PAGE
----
An alternative financial system becomes more and more urgent as cohabitation between refugees and Jordanian people brings new money flows. There are tensions between Jordanian hosting communities and Syrian refugees because of competition for income-generating opportunities. Unemployment in Jordan has increased from 14.5% to 22% between 2011 and 2014. There is a risk that, with the humanitarian aid scaling down, a large number of refugees enter into the labour market. The development of new economic activities make it necessary for both target groups to have access to reliable financial services.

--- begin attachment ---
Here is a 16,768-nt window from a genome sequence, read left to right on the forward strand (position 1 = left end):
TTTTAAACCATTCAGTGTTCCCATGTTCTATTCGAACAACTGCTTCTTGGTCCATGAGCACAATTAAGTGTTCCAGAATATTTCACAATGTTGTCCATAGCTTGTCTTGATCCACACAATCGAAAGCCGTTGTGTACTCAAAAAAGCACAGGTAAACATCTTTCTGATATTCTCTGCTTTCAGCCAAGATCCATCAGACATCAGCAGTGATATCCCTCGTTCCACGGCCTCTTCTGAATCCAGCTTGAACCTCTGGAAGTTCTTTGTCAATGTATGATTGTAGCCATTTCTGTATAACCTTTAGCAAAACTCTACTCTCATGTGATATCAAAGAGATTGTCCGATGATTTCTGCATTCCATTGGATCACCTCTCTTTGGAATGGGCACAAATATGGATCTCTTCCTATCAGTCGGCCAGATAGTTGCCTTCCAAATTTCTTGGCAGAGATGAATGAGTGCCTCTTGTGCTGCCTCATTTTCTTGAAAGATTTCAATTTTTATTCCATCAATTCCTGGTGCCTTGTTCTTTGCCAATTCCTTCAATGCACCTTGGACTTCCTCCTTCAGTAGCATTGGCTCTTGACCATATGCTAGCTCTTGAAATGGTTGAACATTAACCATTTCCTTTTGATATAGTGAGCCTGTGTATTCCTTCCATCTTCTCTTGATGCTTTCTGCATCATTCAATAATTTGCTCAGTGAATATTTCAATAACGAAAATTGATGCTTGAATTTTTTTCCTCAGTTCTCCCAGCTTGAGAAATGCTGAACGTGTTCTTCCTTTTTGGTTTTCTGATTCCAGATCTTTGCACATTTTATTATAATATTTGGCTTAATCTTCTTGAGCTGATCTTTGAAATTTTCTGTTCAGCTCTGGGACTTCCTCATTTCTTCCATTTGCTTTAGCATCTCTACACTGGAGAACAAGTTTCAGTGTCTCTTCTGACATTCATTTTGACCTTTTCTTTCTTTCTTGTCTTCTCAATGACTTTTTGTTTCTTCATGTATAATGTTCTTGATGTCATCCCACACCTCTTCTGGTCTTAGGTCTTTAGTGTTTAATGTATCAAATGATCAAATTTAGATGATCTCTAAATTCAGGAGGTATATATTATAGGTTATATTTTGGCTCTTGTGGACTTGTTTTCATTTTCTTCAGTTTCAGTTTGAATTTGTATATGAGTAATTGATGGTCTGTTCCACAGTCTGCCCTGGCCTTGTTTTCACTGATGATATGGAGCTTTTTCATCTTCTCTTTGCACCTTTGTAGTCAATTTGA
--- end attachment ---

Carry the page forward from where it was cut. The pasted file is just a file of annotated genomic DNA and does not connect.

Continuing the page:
The cultural factor should be taken into account. In Syria, there is a strong culture of saving but refugees are not allowed to have a saving account. 75% of Jordan’s adult population does not have a bank account. None of the card systems suit the refugees because of their limited services. However, they are open to phone based financial services and a lot of them own a smartphone. Therefore they need to be taught about this channel. Moreover, the population is totally ignorant of digital finance. There is a real need to support the transition to financial inclusion and to educate the target populations to digital finance. A partnership with NGOs and the government could provide financial education to the target population. In May 2015, JoMoPay led an awareness campaign to talk about the Central Bank reputation as guarantor of the payment system security. In particular women could be the first target population because they head households and receive remittances. Last but not least, religious reasons such as those within Islamic finance need to be taken into account.